Grain farmers reduced emission intensity by 50% over 20 years
Grain farmers reduced emission intensity by 50% over 20 years

Even before the Liberal government introduced its fertilizer emission reduction target, Canadian grain farmers were leading the way in reducing agricultural emissions. 

According to the Grain Growers of Canada, between 1997 and 2017, grain farmers surpassed the entire economy in reducing emission intensity. Emission intensity measures a farmer’s emission output relative to the production of a single bushel. 

Over that period, grain farmers reduced their emission intensity by 50%, while the entire Canadian economy saw a 36% reduction. 

“For decades, grain farmers have been at the forefront of sustainability, making Canada a global leader in producing grain with the lowest emissions possible,” said the advocacy group’s vice-chair, William van Tassel. 

“Yet, boosting our competitiveness and commitment to emission reductions demands a significant increase in research and development investments. These investments are essential for overcoming current obstacles and leveraging future opportunities.”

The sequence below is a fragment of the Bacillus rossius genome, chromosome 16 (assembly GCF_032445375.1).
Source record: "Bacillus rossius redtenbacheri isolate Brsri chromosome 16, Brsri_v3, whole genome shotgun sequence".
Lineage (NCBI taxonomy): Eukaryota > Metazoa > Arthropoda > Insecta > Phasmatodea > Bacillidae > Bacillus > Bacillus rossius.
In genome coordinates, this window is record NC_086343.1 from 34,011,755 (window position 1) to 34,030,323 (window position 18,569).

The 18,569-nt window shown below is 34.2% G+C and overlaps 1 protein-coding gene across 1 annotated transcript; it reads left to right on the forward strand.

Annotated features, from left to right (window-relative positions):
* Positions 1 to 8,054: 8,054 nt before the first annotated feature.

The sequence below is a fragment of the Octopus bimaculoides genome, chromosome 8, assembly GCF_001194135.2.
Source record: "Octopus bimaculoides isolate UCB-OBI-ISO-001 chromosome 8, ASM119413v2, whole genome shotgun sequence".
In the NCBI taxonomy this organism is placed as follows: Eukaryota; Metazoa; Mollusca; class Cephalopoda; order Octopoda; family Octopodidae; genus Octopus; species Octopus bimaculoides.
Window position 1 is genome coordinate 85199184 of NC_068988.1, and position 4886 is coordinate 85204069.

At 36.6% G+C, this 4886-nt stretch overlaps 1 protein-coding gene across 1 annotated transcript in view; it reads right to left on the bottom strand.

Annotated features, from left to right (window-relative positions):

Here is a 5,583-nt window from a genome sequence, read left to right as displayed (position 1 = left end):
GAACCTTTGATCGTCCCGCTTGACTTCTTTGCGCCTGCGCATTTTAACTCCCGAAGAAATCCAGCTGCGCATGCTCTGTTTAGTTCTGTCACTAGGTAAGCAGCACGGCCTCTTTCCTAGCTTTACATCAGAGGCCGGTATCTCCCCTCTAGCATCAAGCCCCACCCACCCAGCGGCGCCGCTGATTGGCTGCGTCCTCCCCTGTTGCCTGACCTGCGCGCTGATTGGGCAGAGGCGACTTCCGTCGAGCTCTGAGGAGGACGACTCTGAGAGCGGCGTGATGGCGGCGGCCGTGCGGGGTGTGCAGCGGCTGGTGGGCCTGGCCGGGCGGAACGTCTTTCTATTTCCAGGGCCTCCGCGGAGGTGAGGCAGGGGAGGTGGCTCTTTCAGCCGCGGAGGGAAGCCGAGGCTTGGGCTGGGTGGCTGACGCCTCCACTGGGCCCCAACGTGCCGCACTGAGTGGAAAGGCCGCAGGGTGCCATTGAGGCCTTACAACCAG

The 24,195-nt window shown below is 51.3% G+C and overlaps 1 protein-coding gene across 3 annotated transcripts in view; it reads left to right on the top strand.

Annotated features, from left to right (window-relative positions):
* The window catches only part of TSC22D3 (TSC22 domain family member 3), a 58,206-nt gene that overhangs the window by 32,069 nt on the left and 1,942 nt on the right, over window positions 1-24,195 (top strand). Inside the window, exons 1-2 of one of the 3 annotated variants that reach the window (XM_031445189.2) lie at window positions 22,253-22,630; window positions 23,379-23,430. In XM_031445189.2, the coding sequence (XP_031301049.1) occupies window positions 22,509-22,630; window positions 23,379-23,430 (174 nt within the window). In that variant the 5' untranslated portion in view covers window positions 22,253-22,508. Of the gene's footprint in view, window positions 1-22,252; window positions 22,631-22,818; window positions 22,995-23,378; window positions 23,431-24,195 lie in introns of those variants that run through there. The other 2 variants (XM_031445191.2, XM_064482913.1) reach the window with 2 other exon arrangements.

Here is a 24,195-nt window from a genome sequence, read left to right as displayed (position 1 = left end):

Although the Liberal government has called grain growers the world’s worst emission offenders, more research is coming out that disproves that claim. 

According to the University of Saskatchewan’s Global Institute for Food Security, Canadian farmers outpace the rest of the world when it comes to low-emission agricultural practices. 

For example, Canadian canola farmers had a carbon footprint that was 60% lower than the global average, while Saskatchewan farmers overall saw a staggering 67% reduction in emissions.

“These impressive results are driven by the widespread adoption in Saskatchewan of agricultural innovations and sustainable farming practices that have significantly reduced the amount of inputs and emissions needed to farm each acre of land,” said researcher Prof.Steve Webb.

Despite farmers making headway in emission reductions, the Liberal government has asked farmers to voluntarily reduce fertilizer emissions by 30% by 2030. 

Some agricultural groups warn that this reduction is impossible without threatening global food security

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